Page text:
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Eur J Pharmacol. 1989 Apr 25;163(2-3):275-83.

Platelet activating factor is a potent colonic secretagogue with actions independent of specific PAF receptors.

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Department of Pharmacology, King's College, Strand, London, U.K.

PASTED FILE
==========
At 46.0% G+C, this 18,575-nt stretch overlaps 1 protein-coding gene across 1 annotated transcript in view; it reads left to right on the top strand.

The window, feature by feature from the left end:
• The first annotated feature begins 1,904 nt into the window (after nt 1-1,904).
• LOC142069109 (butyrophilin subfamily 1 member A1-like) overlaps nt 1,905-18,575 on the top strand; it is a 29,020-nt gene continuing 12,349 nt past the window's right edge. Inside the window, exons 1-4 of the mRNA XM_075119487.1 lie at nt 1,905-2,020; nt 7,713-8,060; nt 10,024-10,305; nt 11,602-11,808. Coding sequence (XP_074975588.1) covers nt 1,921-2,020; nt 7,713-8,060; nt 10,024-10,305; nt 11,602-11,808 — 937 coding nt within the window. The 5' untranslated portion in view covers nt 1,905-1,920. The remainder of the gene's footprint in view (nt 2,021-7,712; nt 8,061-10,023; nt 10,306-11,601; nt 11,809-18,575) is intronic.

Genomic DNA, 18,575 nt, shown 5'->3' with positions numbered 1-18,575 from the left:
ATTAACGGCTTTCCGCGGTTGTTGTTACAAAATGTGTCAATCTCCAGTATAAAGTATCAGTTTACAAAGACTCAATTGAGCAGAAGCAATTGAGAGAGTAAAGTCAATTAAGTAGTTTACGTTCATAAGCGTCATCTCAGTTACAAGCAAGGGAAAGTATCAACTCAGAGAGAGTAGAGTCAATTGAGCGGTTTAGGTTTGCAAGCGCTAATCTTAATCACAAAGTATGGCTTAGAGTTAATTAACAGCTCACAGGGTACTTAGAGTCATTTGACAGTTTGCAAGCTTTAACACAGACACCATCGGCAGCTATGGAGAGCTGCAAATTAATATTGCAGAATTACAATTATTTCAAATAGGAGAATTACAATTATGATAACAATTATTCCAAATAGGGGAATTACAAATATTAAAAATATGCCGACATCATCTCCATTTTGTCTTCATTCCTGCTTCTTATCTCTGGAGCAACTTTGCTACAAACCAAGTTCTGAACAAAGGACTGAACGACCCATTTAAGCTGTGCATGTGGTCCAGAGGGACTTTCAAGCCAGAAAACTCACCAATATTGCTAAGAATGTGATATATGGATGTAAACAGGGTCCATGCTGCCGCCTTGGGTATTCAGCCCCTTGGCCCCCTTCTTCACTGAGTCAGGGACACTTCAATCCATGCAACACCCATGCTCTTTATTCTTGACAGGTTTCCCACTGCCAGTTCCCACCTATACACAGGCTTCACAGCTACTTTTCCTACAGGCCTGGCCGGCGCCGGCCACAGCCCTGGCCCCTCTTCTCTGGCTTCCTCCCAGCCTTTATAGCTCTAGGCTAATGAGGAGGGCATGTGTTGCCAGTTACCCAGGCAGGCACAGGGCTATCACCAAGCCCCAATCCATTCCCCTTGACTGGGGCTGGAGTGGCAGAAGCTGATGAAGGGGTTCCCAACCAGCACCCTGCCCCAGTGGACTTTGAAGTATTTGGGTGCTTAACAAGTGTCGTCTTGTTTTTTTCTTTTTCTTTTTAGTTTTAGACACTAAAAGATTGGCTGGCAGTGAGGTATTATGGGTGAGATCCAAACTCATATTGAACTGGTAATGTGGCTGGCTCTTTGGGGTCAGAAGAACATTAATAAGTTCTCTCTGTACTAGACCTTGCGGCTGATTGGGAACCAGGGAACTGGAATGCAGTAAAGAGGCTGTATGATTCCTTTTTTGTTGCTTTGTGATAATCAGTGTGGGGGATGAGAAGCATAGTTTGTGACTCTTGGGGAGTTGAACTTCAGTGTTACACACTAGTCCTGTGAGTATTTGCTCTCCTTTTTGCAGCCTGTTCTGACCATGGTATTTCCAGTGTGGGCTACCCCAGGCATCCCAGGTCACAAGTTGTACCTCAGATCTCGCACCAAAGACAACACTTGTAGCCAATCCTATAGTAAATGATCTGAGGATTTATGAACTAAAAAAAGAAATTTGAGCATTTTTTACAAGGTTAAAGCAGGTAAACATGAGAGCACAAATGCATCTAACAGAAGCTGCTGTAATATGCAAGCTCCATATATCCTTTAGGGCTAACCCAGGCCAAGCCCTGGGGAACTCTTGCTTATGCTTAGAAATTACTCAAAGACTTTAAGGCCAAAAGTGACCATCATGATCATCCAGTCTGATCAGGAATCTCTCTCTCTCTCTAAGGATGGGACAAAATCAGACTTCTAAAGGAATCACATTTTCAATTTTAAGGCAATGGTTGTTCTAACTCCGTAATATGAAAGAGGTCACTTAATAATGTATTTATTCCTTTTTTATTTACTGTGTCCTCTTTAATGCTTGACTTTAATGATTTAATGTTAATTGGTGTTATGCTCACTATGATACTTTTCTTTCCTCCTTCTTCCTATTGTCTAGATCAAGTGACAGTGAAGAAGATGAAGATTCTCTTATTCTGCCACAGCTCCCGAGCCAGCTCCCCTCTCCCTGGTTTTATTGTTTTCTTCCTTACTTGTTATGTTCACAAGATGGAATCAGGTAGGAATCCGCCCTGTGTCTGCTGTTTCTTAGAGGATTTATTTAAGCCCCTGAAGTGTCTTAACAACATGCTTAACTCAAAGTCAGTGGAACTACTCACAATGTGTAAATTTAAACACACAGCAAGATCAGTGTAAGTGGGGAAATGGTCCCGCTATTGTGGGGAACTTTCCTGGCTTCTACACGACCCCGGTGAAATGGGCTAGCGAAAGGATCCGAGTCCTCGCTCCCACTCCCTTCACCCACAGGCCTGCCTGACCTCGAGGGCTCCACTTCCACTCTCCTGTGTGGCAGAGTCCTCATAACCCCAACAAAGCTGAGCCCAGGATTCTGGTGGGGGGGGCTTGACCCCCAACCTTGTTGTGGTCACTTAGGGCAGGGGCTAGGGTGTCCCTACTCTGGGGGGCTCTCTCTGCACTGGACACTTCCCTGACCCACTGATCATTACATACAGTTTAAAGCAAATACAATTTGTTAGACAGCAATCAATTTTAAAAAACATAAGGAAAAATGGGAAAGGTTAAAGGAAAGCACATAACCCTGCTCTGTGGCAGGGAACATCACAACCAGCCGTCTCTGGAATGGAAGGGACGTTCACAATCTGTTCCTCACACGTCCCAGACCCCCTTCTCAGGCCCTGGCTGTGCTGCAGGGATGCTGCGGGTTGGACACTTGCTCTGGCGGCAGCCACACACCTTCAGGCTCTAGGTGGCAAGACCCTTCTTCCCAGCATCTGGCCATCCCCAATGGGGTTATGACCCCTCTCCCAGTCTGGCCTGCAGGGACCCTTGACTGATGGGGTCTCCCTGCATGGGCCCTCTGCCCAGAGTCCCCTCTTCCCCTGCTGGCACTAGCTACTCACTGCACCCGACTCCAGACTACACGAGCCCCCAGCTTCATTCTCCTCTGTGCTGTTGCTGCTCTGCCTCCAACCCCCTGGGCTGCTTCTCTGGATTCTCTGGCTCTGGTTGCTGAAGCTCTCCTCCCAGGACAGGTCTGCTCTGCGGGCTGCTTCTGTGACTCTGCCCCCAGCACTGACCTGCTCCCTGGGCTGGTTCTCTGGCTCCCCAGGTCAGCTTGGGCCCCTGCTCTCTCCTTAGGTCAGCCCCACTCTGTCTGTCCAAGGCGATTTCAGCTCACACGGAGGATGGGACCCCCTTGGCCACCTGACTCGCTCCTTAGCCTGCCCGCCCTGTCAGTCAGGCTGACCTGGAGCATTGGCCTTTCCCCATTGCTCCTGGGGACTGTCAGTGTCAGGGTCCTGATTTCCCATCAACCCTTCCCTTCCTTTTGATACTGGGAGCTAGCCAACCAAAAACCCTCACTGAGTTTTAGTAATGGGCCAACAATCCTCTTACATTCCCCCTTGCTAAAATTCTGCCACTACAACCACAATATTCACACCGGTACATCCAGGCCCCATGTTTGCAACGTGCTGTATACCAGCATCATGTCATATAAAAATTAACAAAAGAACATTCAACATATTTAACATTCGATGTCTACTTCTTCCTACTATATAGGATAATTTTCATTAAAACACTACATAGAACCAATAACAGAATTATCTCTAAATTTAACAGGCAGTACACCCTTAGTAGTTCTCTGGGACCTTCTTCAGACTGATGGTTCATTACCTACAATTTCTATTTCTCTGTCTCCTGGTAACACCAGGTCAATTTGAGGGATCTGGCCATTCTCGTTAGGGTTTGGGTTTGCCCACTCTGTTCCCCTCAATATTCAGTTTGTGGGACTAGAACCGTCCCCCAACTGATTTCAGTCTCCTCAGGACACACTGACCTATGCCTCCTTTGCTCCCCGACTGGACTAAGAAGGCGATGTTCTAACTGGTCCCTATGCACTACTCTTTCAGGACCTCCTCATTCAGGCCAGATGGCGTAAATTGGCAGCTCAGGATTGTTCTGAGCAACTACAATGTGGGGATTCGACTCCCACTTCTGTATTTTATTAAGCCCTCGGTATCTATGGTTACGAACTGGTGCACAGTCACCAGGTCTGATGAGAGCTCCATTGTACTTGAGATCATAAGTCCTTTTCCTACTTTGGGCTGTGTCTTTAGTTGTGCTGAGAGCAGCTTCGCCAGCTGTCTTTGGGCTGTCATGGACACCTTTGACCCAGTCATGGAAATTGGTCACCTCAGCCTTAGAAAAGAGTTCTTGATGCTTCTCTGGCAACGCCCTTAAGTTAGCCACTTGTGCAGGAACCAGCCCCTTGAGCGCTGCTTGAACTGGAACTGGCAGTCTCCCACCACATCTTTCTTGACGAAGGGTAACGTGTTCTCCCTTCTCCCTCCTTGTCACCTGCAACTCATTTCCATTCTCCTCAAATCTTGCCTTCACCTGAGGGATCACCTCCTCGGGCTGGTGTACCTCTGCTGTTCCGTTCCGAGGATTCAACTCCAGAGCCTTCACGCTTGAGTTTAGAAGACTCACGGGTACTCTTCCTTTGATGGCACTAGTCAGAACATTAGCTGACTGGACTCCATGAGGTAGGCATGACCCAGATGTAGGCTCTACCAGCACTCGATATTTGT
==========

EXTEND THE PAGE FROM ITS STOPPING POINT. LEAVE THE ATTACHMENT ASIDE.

Several candidate mediators of acute inflammation such as E-type prostaglandins, histamine and bradykinin are potent pro-diarrhoeal colonic secretagogues. They act to increase serosal to mucosal transport of chloride and passive water efflux. We investigated the effects of platelet activating factor (PAF) on muscle-stripped rat colon, measuring transepithelial potential difference (p.d.) and, under voltage clamp conditions, short circuit current (Isc). PAF induced dose-dependent increases in p.d. and Isc, with an approximate EC50 of 1.5 X 10(-10) M; similar concentrations of lyso-PAF had a much smaller but discernible effect. PAF and lyso-PAF both displayed 'sidedness' with serosal application effective and mucosal application ineffective. Inhibitor studies suggest that chloride is the principal ion carrier, but the specific PAF receptor antagonists kadsurenone, L652731, CV 3988 and WEB 2086 did not block the response. Unlike bradykinin, PAF did not cause the release of PGE2 into the serosal bathing fluid, and its action was not attenuated by the cyclo-oxygenase inhibitors piroxicam, mefenamic acid or flurbiprofen. We conclude that PAF has a powerful pro-diarrhoeal secretory action on colonic epithelium which is not mediated by the previously defined PAF receptor(s) and is independent of prostanoid generation.

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